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How to prevent adverse events of blood clots in AstraZeneca vaccination

Can we ask the vaccinator, "Do you pull back the plunger and then push the vaccine? Do you Aspirate?" When the vaccination for covid started there were reports of worrisome incidents of adverse events post immunisation, the serious complaints being non-specific blood clots. These related to viral vector vaccines of human and non-human source: AstraZeneca and Janssen. How did it happen. There are various views. But here is a suggestion how simply it can be prevented.

NEW DELHI, July 23: Blood clots have been reported as one of the AEFIs (Adverse Event Following Immunisation) of viral vector vaccines for covid such as Oxford-AstraZeneca (uses non-human vector), Russian Sputnik and Johnson & Johnson's Janssen in some countries. The CDC too had earlier warned of a rare risk of blood clots with low platelets after receiving Janssen. The condition is called Thrombotic Thrombocytopenic Syndrome (TTS). The clots can form in small blood vessels anywhere in the body. They block the flow of blood, and thereby oxygen, to various organs like brain, kidneys and heart and lead to serious medical problems.

Now, how does Thrombotic Thrombocytopenic Syndrome or blood clots occur post inoculation of viral vector vaccines. There have been debates in the recent times how does it happen. And different views have emerged.

When vaccine enters blood stream, and not the muscle

The vaccinators sometimes accidentally hit your blood vessels, especially when the skin is pinched up, and the needle is not going deep enough to enter the muscles targeted. (There is a network of blood vessels between the skin and the muscle, in the subcutaneous area.) With the result, some of the vaccine enters the blood stream, instead of the muscle tissues. The vaccination therefore will be less effective too, but what is more serious is the response it creates in the blood, even though the vaccine dose is very little. However, the incident is very rare: A one-in-a-thousadnd chance! This clotting event is reportedly occurring in the case of the three adenovirus viral vector vaccines.

Earlier in the month of March German and Norwegian researchers had found that a rare autoimmune reaction is behind several cases of brain blood clotting following AstraZeneca vaccination.

How does this autoimmune reaction take place. Reactions can occur in the bloodstream due to adenovirus particles, whether human or non-human. Receptor interaction between adenovirus particles and platelets has also been reported. The violent immune response that hits randomly results in a cytokine storm leading to coagulation problems, inducing thrombocytopenia, in unpredictable parts.

In England, the vaccinators have to indicate in a form whether blood was seen after the injection!

Pulling the plunger

In the established practice of aspirating the plunger, the needle must be changed and a new dose used if there is blood drawn to the syringe.

The vaccinators, newly recruited on a large scale and possibly less experienced, may not be following the time-tested norm of aspirating the plunger. And, practically, it is not possible to have enough skilled vaccinators to immunise the whole world in a short period. Secondly, in the current exigency when the production of the vaccines for the new pandemic is yet to reach a momentum to provide sufficient quantities, wasting the dose and changing the needle in case the needle hits blood vessels may not be thought to be prudent.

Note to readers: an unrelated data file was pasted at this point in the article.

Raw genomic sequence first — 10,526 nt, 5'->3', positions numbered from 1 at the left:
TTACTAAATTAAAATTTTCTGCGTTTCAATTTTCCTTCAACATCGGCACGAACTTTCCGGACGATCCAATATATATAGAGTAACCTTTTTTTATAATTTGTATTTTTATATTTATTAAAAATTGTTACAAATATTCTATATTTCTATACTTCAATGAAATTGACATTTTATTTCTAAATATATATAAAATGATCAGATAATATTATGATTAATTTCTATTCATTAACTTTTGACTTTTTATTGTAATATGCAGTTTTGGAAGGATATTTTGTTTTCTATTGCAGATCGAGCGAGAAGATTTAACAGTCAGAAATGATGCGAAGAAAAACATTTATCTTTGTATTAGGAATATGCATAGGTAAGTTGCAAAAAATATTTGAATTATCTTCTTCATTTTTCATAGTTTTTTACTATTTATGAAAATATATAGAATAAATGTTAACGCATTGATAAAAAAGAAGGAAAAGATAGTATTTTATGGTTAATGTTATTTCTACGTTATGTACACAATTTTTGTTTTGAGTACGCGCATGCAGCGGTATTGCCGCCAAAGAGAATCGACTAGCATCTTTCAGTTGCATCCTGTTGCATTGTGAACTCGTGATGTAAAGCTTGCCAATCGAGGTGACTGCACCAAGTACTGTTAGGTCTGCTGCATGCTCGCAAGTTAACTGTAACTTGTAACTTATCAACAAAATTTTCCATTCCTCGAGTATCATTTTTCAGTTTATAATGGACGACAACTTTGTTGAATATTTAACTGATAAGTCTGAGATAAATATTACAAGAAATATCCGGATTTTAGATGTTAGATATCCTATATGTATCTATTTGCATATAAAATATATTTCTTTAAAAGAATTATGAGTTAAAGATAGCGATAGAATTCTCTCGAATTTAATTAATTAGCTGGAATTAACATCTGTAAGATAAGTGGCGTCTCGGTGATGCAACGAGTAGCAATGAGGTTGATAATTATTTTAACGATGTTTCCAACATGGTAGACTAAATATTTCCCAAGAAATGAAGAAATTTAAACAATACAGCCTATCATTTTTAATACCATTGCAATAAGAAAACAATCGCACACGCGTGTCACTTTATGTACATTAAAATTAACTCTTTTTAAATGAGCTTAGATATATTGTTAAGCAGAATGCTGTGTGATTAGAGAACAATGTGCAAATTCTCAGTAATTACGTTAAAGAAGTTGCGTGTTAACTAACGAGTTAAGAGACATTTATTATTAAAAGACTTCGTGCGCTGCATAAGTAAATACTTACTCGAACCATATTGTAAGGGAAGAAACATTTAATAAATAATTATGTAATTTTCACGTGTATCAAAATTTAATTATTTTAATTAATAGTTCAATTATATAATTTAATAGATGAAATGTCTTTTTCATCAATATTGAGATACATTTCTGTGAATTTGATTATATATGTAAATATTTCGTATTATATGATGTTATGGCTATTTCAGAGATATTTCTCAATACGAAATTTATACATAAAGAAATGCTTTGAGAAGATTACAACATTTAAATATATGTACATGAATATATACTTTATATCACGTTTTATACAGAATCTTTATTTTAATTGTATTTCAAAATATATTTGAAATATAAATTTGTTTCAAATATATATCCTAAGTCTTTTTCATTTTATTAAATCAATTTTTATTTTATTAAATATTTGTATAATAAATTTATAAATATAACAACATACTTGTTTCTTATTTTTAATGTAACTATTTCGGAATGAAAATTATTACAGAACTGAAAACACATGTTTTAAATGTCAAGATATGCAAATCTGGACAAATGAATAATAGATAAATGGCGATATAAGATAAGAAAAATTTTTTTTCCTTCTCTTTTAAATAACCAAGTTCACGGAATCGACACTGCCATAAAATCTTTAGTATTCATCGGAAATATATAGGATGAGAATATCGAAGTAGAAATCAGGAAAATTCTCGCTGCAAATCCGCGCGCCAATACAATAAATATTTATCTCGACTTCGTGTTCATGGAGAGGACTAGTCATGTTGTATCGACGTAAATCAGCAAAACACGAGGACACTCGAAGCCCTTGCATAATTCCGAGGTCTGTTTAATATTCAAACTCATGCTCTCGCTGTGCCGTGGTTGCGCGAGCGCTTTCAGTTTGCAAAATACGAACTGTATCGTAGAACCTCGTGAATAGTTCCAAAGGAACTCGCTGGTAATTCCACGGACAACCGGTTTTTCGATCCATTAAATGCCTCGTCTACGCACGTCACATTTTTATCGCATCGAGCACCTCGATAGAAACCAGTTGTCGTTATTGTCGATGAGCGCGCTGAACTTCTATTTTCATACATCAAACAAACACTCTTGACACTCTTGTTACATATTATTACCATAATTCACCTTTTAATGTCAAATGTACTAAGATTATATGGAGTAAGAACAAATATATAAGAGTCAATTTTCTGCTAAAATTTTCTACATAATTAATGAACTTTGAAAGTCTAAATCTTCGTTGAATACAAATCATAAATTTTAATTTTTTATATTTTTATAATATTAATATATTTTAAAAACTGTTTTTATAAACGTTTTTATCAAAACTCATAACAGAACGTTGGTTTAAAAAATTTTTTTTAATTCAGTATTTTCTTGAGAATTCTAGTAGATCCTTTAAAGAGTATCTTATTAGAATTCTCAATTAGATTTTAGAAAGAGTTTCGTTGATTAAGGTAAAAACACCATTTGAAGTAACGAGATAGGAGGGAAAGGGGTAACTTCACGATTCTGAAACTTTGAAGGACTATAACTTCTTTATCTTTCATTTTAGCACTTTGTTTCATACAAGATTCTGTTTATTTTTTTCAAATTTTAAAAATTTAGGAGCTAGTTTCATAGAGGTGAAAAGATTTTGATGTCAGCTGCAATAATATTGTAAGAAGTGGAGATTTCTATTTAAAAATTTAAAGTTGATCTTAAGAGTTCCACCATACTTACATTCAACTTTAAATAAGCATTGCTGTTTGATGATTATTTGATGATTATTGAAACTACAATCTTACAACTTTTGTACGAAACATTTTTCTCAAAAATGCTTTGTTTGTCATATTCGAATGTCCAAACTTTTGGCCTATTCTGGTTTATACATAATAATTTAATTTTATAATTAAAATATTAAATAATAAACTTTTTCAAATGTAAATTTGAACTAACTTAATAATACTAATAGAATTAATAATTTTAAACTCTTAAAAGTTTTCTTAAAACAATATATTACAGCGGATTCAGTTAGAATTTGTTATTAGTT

Moreover, the social purpose of vaccinating everybody overrides the minuscule episodes of AEFIs. So let us go ahead and take the jab! Do we stop driving because the rate of road accidents are quite high.

Non-AEFI blood clot

Unlike AEFIs, non-AEFI kind of blood clot episodes are not uncommon, especially among those who sit or lie in one position for long like in air travel or in certain office jobs or patients bedridden etc. There are several types of clots: DVT, PE, Cerebral Thrombosis that can cause haemorrhage, (stroke) etc. In Deep Vein Thrombosis (DVT), blood clots (thrombus) form in the deep veins in the body, usually in the legs. It may cause leg pain or swelling and sometimes there are no symptoms. The clots can travel up. When a blood clot is lodged in an artery in the lung, blocking blood flow, it is called Pulmonary Embolism (PE). In PE there can be a stabbing chest pain, cough and breathlessness. In Cerebral Thrombosis, the impact may be sudden, leading to cerebral infarction in the thrombosed brain - a rare episode, mostly seen among those in the 30s. Headache, blurred vision, seizures, paralysis are the symptoms.

There are modern medicines available today to treat blood clots and blood tests are there to determine if there had been any clots, like D-Dimer protein test and ultrasound/CT scan.

Treatment for non-AEFI DVT and PE
  1. Doctors may prescribe blood thinners called anti-coagulants in minor cases and in more serious cases clot busters called thrombolytics are administered.
  2. Compression stockings may also be advised.
  3. Exercises do help.
Prevention
  1. Raise your legs above heart level several times a day
  2. Wear loose-fitting clothes
  3. Wear compression stockings, if advised
  4. Change position frequently while travelling
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